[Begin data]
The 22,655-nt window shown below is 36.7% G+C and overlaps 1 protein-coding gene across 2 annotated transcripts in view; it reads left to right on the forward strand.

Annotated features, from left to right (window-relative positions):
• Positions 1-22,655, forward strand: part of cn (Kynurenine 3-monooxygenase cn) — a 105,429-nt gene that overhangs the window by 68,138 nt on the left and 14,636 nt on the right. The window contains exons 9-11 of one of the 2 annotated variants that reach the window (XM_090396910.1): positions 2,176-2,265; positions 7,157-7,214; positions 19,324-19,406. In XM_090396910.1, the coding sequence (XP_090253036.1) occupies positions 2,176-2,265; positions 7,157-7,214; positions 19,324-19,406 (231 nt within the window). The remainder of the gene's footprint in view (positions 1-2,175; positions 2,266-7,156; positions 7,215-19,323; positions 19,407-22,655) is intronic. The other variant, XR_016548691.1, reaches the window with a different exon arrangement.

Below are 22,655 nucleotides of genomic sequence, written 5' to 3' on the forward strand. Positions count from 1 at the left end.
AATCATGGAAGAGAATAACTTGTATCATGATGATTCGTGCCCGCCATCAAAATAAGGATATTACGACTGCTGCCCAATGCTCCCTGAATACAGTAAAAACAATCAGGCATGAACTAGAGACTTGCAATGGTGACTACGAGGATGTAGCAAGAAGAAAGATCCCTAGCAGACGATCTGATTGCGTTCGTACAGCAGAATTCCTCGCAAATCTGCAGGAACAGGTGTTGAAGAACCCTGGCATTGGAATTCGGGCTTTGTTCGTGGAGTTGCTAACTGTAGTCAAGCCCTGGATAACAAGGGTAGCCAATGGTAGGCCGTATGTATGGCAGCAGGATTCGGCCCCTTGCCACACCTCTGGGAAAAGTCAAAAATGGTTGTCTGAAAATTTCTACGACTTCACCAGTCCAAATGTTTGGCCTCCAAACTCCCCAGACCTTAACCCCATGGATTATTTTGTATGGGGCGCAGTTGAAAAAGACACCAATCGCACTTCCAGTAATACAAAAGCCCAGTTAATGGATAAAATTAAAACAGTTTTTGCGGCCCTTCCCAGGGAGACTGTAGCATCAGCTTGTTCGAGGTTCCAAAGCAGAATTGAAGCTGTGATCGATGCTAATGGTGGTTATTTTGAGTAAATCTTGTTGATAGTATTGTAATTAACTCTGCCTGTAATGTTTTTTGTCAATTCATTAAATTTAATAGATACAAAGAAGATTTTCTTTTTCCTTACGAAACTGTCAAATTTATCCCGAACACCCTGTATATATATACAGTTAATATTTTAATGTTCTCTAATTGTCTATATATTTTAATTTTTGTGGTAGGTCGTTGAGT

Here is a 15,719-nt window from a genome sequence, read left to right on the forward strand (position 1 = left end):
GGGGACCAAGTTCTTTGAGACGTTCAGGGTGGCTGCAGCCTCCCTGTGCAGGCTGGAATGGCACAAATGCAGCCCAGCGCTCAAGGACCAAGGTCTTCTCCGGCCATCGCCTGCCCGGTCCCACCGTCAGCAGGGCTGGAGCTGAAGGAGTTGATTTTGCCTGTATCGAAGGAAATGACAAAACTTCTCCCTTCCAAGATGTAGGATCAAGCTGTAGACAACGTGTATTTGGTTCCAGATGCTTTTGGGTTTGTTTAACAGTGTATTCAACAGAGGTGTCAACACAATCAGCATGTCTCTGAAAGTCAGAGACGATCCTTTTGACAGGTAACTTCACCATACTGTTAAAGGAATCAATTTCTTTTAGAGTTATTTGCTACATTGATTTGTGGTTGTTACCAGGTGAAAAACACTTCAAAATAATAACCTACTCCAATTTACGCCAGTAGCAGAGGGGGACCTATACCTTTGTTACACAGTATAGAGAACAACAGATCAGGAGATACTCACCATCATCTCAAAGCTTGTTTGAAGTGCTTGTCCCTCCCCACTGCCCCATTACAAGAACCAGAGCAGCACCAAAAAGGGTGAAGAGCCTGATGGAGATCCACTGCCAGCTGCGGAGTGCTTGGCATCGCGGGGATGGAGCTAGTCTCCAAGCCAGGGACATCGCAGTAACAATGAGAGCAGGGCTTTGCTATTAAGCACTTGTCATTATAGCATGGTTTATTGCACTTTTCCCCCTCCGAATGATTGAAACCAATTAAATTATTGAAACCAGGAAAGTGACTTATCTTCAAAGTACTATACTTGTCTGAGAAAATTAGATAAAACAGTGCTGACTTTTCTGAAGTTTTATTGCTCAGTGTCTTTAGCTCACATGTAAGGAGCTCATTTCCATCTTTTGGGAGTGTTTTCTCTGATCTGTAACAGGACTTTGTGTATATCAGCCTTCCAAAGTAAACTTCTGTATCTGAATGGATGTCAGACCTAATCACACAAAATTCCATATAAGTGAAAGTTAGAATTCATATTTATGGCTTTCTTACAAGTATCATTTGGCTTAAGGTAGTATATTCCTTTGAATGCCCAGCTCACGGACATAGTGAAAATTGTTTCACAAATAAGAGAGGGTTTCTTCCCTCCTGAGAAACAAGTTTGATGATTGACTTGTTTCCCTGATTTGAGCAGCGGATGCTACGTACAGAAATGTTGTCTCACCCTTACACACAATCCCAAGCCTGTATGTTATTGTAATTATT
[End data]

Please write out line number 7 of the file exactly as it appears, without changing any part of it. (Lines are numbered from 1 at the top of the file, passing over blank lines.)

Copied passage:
GGGGACCAAGTTCTTTGAGACGTTCAGGGTGGCTGCAGCCTCCCTGTGCAGGCTGGAATGGCACAAATGCAGCCCAGCGCTCAAGGACCAAGGTCTTCTCCGGCCATCGCCTGCCCGGTCCCACCGTCAGCAGGGCTGGAGCTGAAGGAGTTGATTTTGCCTGTATCGAAGGAAATGACAAAACTTCTCCCTTCCAAGATGTAGGATCAAGCTGTAGACAACGTGTATTTGGTTCCAGATGCTTTTGGGTTTGTTTAACAGTGTATTCAACAGAGGTGTCAACACAATCAGCATGTCTCTGAAAGTCAGAGACGATCCTTTTGACAGGTAACTTCACCATACTGTTAAAGGAATCAATTTCTTTTAGAGTTATTTGCTACATTGATTTGTGGTTGTTACCAGGTGAAAAACACTTCAAAATAATAACCTACTCCAATTTACGCCAGTAGCAGAGGGGGACCTATACCTTTGTTACACAGTATAGAGAACAACAGATCAGGAGATACTCACCATCATCTCAAAGCTTGTTTGAAGTGCTTGTCCCTCCCCACTGCCCCATTACAAGAACCAGAGCAGCACCAAAAAGGGTGAAGAGCCTGATGGAGATCCACTGCCAGCTGCGGAGTGCTTGGCATCGCGGGGATGGAGCTAGTCTCCAAGCCAGGGACATCGCAGTAACAATGAGAGCAGGGCTTTGCTATTAAGCACTTGTCATTATAGCATGGTTTATTGCACTTTTCCCCCTCCGAATGATTGAAACCAATTAAATTATTGAAACCAGGAAAGTGACTTATCTTCAAAGTACTATACTTGTCTGAGAAAATTAGATAAAACAGTGCTGACTTTTCTGAAGTTTTATTGCTCAGTGTCTTTAGCTCACATGTAAGGAGCTCATTTCCATCTTTTGGGAGTGTTTTCTCTGATCTGTAACAGGACTTTGTGTATATCAGCCTTCCAAAGTAAACTTCTGTATCTGAATGGATGTCAGACCTAATCACACAAAATTCCATATAAGTGAAAGTTAGAATTCATATTTATGGCTTTCTTACAAGTATCATTTGGCTTAAGGTAGTATATTCCTTTGAATGCCCAGCTCACGGACATAGTGAAAATTGTTTCACAAATAAGAGAGGGTTTCTTCCCTCCTGAGAAACAAGTTTGATGATTGACTTGTTTCCCTGATTTGAGCAGCGGATGCTACGTACAGAAATGTTGTCTCACCCTTACACACAATCCCAAGCCTGTATGTTATTGTAATTATT